Have you ever had difficulties deciding what to eat every day? Have you used any recipe app but still can not make a decision?
People nowadays are living a busier life than ever before. It's hard to decide what to cook and eat on a daily basis, especially for those who have limited cooking skills. Choosing what to eat among massive choices could be very stressful.
This individual project aimed to ease people's decision-making in everyday cooking by turning the stressful experience of deciding what to make into a fun exploration.
1. People are sensitive to time. Time is not a tangible thing so it needs some formats to realize itself. The only way to develop a habit and build a strong attachment is through time. I got inspiration from Google Calendar as it is a tool that most people use every day. It's time sensitive, caring and controllable. As people use it more often, they build trust with the app. Naming the app as One Hour implies that the app functions around the clock and accompanies users all the time.
2. A symbol stands for efficiency. People nowadays live in a fast-growing society where work-life balance is highly emphasized. We want to be able to manage everyday life events effectively, including cooking and eating. The concept of One Hour speaks to a reasonable time of cooking that is considered efficient based on users' needs and preferences.
To help understand what have been done and to learn from the strengths and weaknesses from the existing products, I completed a thorough competitive analysis on 4 commonly used recipe apps. I found that these recipe apps share a common pitfall in presenting excessive, overwhelming information to users.
In order to better understand people’s frustrations and needs about eating and cooking food, I conducted unstructured interviews with my friends and delved deeper into their cooking problems. The interviews covered the following points:
In order to learn more about target users' lifestyle, I asked more questions about their daily life. Here I found the very typical picture of people living in the digital age.
Based on the user interviews and feedback, I used storyboarding to visually summarize the challenges and insights I found.
Inspired by Maslow's hierarchy of needs, I drew the below food hierarchy to illustrate the relationship between humans and food influenced by today's technology and plentiful resources.
Information Overload: We have massive choices on food selections. The ability to choose whatever we eat can be overwhelming at the same time. People feel frustrated when they lose the capability of control. According to The Paradox of Choice by Barry Schwartz, the abundance of choice often leads to depression and loneliness.
Self-Representation: What we eat is also influenced by who we are. We are bound to our habits, preferences and even personalities and cultures when we cook food. In other words, food is a self-representation in modern life.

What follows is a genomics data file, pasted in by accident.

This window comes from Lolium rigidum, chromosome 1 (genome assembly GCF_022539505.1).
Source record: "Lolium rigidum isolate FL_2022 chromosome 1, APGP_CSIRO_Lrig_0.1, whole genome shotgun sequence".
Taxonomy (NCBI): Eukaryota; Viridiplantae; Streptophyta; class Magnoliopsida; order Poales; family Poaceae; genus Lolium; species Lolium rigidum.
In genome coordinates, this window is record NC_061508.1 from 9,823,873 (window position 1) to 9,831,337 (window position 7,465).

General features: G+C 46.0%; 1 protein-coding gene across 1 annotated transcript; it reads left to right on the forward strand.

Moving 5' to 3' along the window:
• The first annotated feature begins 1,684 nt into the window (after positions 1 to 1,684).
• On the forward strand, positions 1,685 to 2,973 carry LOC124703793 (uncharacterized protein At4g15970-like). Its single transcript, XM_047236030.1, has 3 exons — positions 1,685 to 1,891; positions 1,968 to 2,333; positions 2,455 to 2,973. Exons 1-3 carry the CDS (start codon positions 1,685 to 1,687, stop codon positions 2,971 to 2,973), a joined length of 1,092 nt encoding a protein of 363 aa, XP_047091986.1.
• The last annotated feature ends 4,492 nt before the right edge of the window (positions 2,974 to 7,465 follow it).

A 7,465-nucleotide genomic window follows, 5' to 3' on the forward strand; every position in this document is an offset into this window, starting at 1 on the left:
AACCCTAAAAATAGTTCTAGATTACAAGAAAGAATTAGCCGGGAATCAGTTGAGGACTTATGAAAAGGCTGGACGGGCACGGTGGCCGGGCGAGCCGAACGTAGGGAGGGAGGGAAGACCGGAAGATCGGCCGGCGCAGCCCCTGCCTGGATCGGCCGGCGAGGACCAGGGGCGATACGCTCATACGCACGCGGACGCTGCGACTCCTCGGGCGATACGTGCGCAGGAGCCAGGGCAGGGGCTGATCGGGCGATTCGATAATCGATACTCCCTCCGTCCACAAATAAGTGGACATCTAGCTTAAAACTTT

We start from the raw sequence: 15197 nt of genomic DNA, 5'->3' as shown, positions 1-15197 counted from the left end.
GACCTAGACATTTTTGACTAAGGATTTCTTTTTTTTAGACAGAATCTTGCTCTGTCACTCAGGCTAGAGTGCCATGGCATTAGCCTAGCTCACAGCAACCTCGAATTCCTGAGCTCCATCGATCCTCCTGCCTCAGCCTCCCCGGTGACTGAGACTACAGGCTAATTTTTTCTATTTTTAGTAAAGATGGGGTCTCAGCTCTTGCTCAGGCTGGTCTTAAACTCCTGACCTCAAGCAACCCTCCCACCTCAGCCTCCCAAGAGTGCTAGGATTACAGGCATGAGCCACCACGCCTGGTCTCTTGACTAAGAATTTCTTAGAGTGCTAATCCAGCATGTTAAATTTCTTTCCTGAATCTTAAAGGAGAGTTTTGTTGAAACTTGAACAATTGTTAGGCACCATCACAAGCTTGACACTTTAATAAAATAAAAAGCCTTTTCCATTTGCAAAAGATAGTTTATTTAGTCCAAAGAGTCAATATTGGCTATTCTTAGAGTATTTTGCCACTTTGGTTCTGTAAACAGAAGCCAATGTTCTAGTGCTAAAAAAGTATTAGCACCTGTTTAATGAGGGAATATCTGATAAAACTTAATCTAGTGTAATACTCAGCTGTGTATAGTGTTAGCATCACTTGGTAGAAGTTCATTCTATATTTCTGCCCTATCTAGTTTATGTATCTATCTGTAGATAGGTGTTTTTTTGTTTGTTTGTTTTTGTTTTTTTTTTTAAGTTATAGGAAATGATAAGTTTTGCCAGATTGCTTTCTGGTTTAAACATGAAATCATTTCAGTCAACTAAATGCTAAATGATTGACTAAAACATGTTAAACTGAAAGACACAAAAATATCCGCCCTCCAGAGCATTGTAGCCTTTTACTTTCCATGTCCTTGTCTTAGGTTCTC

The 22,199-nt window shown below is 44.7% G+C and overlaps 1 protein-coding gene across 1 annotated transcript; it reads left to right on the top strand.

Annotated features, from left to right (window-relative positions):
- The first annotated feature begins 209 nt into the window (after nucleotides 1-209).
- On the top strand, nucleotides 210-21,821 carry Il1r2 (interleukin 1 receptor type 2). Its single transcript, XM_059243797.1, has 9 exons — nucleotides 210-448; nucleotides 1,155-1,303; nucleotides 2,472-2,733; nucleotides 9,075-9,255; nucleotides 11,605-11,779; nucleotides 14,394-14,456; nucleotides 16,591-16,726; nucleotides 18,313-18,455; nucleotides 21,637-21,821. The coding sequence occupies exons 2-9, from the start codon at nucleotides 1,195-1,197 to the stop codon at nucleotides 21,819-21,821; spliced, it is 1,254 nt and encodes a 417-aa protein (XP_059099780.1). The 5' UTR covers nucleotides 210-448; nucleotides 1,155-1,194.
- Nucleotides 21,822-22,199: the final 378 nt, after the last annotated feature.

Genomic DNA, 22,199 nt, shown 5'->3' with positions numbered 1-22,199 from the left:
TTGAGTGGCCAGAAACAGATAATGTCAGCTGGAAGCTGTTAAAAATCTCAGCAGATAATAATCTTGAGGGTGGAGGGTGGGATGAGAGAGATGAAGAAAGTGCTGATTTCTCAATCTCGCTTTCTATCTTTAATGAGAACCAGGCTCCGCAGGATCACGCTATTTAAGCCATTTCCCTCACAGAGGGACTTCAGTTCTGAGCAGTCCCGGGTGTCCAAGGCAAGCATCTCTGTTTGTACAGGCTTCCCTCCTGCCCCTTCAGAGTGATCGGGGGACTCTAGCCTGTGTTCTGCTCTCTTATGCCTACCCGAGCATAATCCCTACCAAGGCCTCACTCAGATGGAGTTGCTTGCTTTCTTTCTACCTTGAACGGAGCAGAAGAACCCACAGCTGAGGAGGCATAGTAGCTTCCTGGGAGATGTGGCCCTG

Sentiment: The expectation of having delightful experience affects how we eat. We became more aware of food quality, colors and even the layout of food.
Cooking might not be simple as it may seem. With technologies providing ease to life, cooking, as a daily activity drives people to look out for better eating experience. Below are the two design opportunities that I came up with based on user research.
To accommodate people's busy schedule in modern life, the app focuses on providing recipes that can be completed within a reasonable time.
The app provides daily recommendations of recipe that save people's time and suit their preference including taste, value, purity, and level of difficulty.
The target group was defined by some significant features. In general, they are those users who consider eating as an important part of their daily lifestyle. Instead of just simply eating food, these people want to add more values in food-making.
I created the below sketches and iterated 2 to 3 times to visualize and refine my design ideas.
During the oboarding stage, users will answer a series of questions to cater their cooking experience. This allows One Hour to provide more accurate recipe recommendations based on user needs.
One Hour provides a selection of recommendations (5 recipes per day) based on user preferences collected during the initial setup. If users would like to explore more recipes, they simply click on Discover to view more options.
One Hour focuses on users' emotions and needs. By segmenting recipes by specific needs such as time constraints, personal habits and special life events, users can find their suitable recipes more quickly and save time for disorganized browsing.
This was my first individual design project and it was also a project that speaks to my aspiration of design —— to pay attention to little things in everyday life, observe them, analyze them, experience them, and finally use design to create a delightful life experience for people. I chose food as my topic because they are so common yet have deep relationship with people.
After this project, I realized that I wanted to build trust between products and people. It is not easy as tool does not possess emotions, but I believe that with more and more personalized and intuitive designs are created, we can facilitate a better communication that helps people achieve their goals.